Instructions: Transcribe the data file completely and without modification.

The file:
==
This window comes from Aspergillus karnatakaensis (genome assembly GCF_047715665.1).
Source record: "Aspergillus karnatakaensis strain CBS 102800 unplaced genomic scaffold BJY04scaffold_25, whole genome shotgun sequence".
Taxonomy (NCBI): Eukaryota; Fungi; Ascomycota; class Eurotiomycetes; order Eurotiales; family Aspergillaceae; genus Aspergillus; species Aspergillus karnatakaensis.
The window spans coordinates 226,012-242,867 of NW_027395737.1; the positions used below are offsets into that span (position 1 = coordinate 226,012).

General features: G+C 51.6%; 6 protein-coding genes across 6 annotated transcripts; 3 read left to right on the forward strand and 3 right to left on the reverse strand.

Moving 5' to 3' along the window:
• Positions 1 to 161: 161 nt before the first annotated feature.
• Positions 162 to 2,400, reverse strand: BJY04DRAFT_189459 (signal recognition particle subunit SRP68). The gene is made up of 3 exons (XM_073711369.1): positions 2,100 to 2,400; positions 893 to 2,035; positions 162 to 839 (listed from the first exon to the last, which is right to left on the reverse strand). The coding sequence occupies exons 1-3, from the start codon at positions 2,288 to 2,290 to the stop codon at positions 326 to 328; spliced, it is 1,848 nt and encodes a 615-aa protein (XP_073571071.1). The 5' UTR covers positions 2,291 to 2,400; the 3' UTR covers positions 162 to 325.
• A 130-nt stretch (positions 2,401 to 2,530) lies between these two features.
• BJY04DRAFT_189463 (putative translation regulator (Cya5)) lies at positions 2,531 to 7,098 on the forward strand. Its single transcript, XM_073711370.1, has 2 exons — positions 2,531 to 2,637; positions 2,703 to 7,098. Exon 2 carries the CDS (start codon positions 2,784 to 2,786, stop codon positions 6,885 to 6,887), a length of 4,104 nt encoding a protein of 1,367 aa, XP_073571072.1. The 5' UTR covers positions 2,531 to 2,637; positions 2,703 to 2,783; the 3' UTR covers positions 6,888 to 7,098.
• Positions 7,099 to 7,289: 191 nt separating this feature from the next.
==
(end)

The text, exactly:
This window comes from Aspergillus karnatakaensis (genome assembly GCF_047715665.1).
Source record: "Aspergillus karnatakaensis strain CBS 102800 unplaced genomic scaffold BJY04scaffold_25, whole genome shotgun sequence".
Taxonomy (NCBI): Eukaryota; Fungi; Ascomycota; class Eurotiomycetes; order Eurotiales; family Aspergillaceae; genus Aspergillus; species Aspergillus karnatakaensis.
The window spans coordinates 226,012-242,867 of NW_027395737.1; the positions used below are offsets into that span (position 1 = coordinate 226,012).

General features: G+C 51.6%; 6 protein-coding genes across 6 annotated transcripts; 3 read left to right on the forward strand and 3 right to left on the reverse strand.

Moving 5' to 3' along the window:
• Positions 1 to 161: 161 nt before the first annotated feature.
• Positions 162 to 2,400, reverse strand: BJY04DRAFT_189459 (signal recognition particle subunit SRP68). The gene is made up of 3 exons (XM_073711369.1): positions 2,100 to 2,400; positions 893 to 2,035; positions 162 to 839 (listed from the first exon to the last, which is right to left on the reverse strand). The coding sequence occupies exons 1-3, from the start codon at positions 2,288 to 2,290 to the stop codon at positions 326 to 328; spliced, it is 1,848 nt and encodes a 615-aa protein (XP_073571071.1). The 5' UTR covers positions 2,291 to 2,400; the 3' UTR covers positions 162 to 325.
• A 130-nt stretch (positions 2,401 to 2,530) lies between these two features.
• BJY04DRAFT_189463 (putative translation regulator (Cya5)) lies at positions 2,531 to 7,098 on the forward strand. Its single transcript, XM_073711370.1, has 2 exons — positions 2,531 to 2,637; positions 2,703 to 7,098. Exon 2 carries the CDS (start codon positions 2,784 to 2,786, stop codon positions 6,885 to 6,887), a length of 4,104 nt encoding a protein of 1,367 aa, XP_073571072.1. The 5' UTR covers positions 2,531 to 2,637; positions 2,703 to 2,783; the 3' UTR covers positions 6,888 to 7,098.
• Positions 7,099 to 7,289: 191 nt separating this feature from the next.